Family Bufonidae

Bufo amatolicus Hewitt, 1925

Amatola Toad, Amatola Skurwepadda (A)

By R.C. Boycott

Currently accepted name: Vandijkophrynus amatolicus
Red listing status: Endangered

RED LIST SPECIES

Status: Endangered (EN) Criteria: B1ab(ii, iii, iv, v)+2ab(ii,iii,iv,v)

Identification

Bufo amatolicus is a small toad, with females reaching a maximum snout–vent length of 37 mm. The dorsum is usually uniform dark grey or olive-brown with a distinct, pale, vertebral stripe. Well developed parotoid glands and numerous small, flattened warts are present on the dorsal surface. This species was originally described as a subspecies of B. angusticeps, which is restricted to the Western Cape, but the latter is larger, reaching 58 mm in body length, and has dark, irregular dorsal patches on either side of a thin vertebral line (Boycott 1988d). Also, a fringe of webbing around the fingers and toes of B. angusticeps is absent in B. amatolicus. Differences in advertisement call structure distinguish B. amatolicus from B. angusticeps (Passmore and Carruthers 1995; Channing 2001). Both species possess a pupillary umbraculum, a structure absent in B. gariepensis.

Distribution

B. amatolicus is endemic to the Eastern Cape Province, where it has a restricted range in the Winterberg and Amatola mountains, between Katberg and Keiskammahoek (Boycott 1988d). Recorded altitudes for the species are 1400–1800 m.

B. amatolicus was originally recorded from a single grid cell near Hogsback (Poynton 1964) and later from six localities (Katberg, Katberg Pass, Gaika’s Kop, Hogsback Mountain, Hogsback settlement and Keiskammahoek), in four grid cells (Boycott 1988d). During the atlas project the species was recorded from only one grid cell, namely 3226DB.

The atlas data are reliable but incomplete. Further surveys in optimum breeding conditions may reveal additional populations.

Habitat

This species inhabits high-altitude Moist Upland Grassland, but is absent from adjacent indigenous forest and plantation areas. Specimens may be found sheltering under rocks and logs in grassland and also in areas where forest has been cleared, such as the settlement of Hobbiton-on-Hogsback and at Hogsback Inn (Boycott 1988d).

The breeding habitat is shallow temporary pools, and seeps on mountain slopes.

Life history

Breeding has been recorded from October to December (Channing 2001). After heavy rains, the males congregate in large numbers at breeding sites, where they call from concealed positions under grass. The advertisement call is a brief nasal squawk, with long intervals between calls (Passmore and Carruthers 1995).

Single strings of eggs are deposited in shallow water, with single clutches estimated to contain several hundred eggs. These may be difficult to spot against the background of vegetation or muddy substrate (Wager 1986; Channing 2001). The tadpoles are brown in colour and benthic in habit.

Conservation

Status

Despite its limited range, B. amatolicus is locally abundant, and congregates in large numbers to breed (Wager 1986; Boycott 1988d; Channing 2001). It is known from the following protected areas: State Forests between Keiskammahoek and Hogsback, SAFCOL Forestry areas, Kubisi Indigenous Forest, and the Hogsback Indigenous Forest. It is a protected species in terms of the Cape Nature Conservation Ordinance (Ordinance 19 of 1974, as amended for the Eastern Cape Province), and the National Forests Act 19408 of 1998, section 7.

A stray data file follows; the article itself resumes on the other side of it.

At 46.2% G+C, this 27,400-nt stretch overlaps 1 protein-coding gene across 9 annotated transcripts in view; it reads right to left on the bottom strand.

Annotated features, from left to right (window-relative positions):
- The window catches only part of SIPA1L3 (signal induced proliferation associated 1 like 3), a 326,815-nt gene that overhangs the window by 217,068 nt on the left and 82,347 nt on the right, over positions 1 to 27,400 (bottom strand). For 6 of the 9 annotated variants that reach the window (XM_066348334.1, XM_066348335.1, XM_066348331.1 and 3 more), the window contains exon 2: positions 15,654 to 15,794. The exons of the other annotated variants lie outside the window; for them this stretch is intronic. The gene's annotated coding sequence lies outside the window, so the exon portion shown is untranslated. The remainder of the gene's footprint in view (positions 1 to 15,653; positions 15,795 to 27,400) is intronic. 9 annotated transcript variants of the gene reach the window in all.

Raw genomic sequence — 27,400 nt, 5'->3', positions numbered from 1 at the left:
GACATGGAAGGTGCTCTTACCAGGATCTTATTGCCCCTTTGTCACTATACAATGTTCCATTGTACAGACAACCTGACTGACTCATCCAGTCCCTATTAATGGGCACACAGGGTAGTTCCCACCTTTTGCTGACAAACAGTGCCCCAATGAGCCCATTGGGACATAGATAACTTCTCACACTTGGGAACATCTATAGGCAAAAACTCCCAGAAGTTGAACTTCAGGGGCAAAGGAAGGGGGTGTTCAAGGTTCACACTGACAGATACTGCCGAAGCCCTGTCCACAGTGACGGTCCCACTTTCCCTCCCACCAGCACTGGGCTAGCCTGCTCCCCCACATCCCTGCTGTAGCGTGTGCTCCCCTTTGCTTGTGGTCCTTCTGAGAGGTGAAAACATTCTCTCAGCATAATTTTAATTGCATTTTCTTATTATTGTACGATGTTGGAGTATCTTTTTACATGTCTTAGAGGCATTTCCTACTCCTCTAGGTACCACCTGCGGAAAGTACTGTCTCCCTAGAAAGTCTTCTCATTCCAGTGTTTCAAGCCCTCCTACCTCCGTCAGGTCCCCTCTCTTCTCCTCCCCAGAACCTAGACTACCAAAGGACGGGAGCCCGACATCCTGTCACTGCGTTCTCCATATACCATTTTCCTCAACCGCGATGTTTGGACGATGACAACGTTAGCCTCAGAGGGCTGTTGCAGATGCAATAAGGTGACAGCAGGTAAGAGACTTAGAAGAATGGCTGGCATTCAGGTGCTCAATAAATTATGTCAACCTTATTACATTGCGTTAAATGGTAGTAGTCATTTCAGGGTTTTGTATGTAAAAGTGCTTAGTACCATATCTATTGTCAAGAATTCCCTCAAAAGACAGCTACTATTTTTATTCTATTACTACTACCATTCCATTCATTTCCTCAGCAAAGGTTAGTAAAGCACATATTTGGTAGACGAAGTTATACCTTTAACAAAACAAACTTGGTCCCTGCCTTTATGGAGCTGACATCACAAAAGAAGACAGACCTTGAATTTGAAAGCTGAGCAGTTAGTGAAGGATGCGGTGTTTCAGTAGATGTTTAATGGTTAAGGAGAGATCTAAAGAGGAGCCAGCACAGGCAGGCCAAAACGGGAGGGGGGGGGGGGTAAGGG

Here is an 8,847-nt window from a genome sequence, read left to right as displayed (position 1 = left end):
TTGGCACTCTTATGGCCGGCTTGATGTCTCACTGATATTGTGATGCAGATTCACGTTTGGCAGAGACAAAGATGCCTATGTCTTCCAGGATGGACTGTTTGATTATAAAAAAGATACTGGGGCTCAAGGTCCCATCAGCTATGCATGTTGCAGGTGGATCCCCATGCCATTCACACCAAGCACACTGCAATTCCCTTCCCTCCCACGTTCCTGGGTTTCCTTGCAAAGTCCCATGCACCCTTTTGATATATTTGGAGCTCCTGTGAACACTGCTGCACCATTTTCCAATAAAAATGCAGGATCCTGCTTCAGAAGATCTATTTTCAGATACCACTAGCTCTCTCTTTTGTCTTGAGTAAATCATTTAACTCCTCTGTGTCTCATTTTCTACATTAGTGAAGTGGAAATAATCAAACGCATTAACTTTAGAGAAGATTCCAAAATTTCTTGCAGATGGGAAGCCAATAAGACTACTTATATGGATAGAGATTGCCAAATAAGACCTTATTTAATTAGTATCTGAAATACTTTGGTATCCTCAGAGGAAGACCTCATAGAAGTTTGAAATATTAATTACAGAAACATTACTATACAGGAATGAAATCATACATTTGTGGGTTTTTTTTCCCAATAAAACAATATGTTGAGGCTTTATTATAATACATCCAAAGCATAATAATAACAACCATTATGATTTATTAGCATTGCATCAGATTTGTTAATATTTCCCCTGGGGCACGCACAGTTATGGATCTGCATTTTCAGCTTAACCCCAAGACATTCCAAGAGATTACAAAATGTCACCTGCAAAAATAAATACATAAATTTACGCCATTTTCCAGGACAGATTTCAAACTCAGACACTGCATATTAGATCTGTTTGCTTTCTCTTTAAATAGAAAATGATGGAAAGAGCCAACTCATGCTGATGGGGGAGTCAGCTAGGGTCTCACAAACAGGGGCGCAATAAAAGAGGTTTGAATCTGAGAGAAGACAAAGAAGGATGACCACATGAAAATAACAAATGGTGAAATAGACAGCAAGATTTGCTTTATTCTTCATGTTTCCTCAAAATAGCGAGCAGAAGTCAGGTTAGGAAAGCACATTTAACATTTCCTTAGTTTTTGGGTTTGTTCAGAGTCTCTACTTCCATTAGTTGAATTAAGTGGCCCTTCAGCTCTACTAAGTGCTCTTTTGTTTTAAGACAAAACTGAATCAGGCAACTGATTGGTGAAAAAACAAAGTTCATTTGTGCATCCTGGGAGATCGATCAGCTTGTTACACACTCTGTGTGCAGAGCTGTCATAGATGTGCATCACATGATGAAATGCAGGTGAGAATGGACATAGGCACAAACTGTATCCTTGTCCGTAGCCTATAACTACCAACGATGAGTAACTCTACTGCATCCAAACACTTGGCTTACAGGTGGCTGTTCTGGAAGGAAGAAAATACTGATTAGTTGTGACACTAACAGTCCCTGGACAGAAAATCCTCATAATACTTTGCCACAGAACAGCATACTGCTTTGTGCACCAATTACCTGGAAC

B. amatolicus was previously listed as Restricted (Branch 1988), Vulnerable (IUCN 2000) and Near Threatened (Harrison et al. 2001). Reassessment for this publication found this species to be Endangered in view of its restricted extent of occurrence and area of occupancy, fragmented range, and ongoing threats to populations.

Threats

The grassland habitat of B. amatolicus is threatened by overgrazing (cattle), silviculture, and the associated altered fire regimes and depletion of available surface water. Silviculture poses the single greatest threat as it results in a totally altered vegetation structure and causes fragmentation of the grassland habitat. It is estimated that some 20% of the habitat of Bufo amatolicus has been lost in this way over the past 20 years (Harrison et al. 2001).

Recommended conservation actions

None of the protected areas in which B. amatolicus occurs (listed above) has statutory status. It is recommended that at least one population of B. amatolicus be given formal protection by the proclamation of a statutory provincial nature reserve, and that this population be monitored by the relevant authority. Within this reserve, limiting factor (e.g., encroachment of alien vegetation) management, as well as population monitoring and life history research, should be undertaken. As can be seen from the brief description of its life history, little is known about this species.

The taxonomic and genetic status of a small Bufo species that occurs on the Kammanasie Mountains, and closely resembles B. amatolicus, requires clarification (see B. angusticeps account).

Hogsback and its surrounds are a well-known tourist destination. Education of the public regarding this frog and its habitat should arouse interest and may result in greater protection.

Current distribution map



Undated records;  pre-1996;  1996 to 2002;  2003 to present

Citation:

  • Web:
    FrogMAP. 2017. Bufo amatolicus Hewitt, 1925. Animal Demography Unit. Acceesed from http://frogmap.adu.org.za/?sp=280; on 2017-11-22 11:11:45.
  • Book:
    Minter L.R., Burger M., Harrison J.A., Braack H.H., Bishop P.J. & Kloepfer D. (eds). 2004. Atlas and Red Data book of the frogs of South Africa, Lesotho and Swaziland. SI/MAB Series no. 9. Smithsonian Institution, Washington, D.C. Published by the Smithsonian Institution and the Avian Demography Unit (now Animal Demography Unit).